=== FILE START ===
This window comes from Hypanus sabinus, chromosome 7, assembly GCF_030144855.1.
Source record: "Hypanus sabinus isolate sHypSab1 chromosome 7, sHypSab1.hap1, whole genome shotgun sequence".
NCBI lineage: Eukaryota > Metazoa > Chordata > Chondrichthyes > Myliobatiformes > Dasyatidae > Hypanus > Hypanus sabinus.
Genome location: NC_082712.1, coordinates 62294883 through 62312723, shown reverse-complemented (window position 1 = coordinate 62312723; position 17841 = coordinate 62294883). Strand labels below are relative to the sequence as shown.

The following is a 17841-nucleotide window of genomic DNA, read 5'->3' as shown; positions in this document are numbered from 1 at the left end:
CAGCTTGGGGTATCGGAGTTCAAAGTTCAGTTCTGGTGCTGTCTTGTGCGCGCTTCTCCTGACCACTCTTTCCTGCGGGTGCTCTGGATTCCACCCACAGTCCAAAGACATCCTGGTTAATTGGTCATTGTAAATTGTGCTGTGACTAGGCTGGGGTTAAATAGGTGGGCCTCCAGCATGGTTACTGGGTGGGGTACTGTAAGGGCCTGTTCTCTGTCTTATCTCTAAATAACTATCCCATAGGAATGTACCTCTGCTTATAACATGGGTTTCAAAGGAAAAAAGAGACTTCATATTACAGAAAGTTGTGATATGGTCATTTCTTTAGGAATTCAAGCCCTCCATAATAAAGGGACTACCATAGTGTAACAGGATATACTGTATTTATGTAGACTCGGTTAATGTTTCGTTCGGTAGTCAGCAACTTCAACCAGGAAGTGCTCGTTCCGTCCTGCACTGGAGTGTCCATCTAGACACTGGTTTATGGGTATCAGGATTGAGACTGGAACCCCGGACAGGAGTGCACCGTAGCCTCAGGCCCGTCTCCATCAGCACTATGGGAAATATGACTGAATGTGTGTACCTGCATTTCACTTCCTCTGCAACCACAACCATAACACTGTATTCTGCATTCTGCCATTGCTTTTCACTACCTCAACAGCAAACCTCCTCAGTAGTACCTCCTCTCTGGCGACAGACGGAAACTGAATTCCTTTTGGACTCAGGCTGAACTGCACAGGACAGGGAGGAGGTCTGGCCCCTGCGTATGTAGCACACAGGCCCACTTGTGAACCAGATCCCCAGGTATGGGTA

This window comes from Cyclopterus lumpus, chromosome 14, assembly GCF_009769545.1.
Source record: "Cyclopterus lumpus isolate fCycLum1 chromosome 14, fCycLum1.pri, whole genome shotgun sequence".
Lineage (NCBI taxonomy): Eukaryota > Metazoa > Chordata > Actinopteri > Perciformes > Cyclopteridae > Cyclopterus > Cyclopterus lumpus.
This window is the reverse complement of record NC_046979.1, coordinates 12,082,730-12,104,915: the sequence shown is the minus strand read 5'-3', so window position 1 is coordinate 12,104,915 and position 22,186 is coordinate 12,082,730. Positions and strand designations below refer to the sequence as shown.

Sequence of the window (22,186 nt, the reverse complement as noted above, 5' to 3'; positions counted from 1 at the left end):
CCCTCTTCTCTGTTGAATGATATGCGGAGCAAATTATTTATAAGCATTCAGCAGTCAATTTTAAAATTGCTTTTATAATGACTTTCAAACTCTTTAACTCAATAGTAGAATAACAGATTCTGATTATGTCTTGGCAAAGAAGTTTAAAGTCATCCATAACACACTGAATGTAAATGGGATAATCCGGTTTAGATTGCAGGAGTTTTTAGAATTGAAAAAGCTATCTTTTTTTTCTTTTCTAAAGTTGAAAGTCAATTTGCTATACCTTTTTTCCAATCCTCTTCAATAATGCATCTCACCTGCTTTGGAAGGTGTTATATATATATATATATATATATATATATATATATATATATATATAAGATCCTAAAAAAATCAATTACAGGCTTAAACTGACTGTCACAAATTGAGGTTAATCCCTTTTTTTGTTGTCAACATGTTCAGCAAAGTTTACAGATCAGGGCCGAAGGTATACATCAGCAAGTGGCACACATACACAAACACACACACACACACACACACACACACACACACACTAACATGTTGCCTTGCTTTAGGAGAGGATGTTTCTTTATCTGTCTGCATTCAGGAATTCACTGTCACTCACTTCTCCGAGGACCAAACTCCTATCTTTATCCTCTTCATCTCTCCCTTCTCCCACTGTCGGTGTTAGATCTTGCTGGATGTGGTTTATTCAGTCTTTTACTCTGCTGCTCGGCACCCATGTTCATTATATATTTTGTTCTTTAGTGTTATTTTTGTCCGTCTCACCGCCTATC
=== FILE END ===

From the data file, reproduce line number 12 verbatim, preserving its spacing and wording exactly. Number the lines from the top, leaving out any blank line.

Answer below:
CCCTCTTCTCTGTTGAATGATATGCGGAGCAAATTATTTATAAGCATTCAGCAGTCAATTTTAAAATTGCTTTTATAATGACTTTCAAACTCTTTAACTCAATAGTAGAATAACAGATTCTGATTATGTCTTGGCAAAGAAGTTTAAAGTCATCCATAACACACTGAATGTAAATGGGATAATCCGGTTTAGATTGCAGGAGTTTTTAGAATTGAAAAAGCTATCTTTTTTTTCTTTTCTAAAGTTGAAAGTCAATTTGCTATACCTTTTTTCCAATCCTCTTCAATAATGCATCTCACCTGCTTTGGAAGGTGTTATATATATATATATATATATATATATATATATATATATATATATAAGATCCTAAAAAAATCAATTACAGGCTTAAACTGACTGTCACAAATTGAGGTTAATCCCTTTTTTTGTTGTCAACATGTTCAGCAAAGTTTACAGATCAGGGCCGAAGGTATACATCAGCAAGTGGCACACATACACAAACACACACACACACACACACACACACACACACACACTAACATGTTGCCTTGCTTTAGGAGAGGATGTTTCTTTATCTGTCTGCATTCAGGAATTCACTGTCACTCACTTCTCCGAGGACCAAACTCCTATCTTTATCCTCTTCATCTCTCCCTTCTCCCACTGTCGGTGTTAGATCTTGCTGGATGTGGTTTATTCAGTCTTTTACTCTGCTGCTCGGCACCCATGTTCATTATATATTTTGTTCTTTAGTGTTATTTTTGTCCGTCTCACCGCCTATC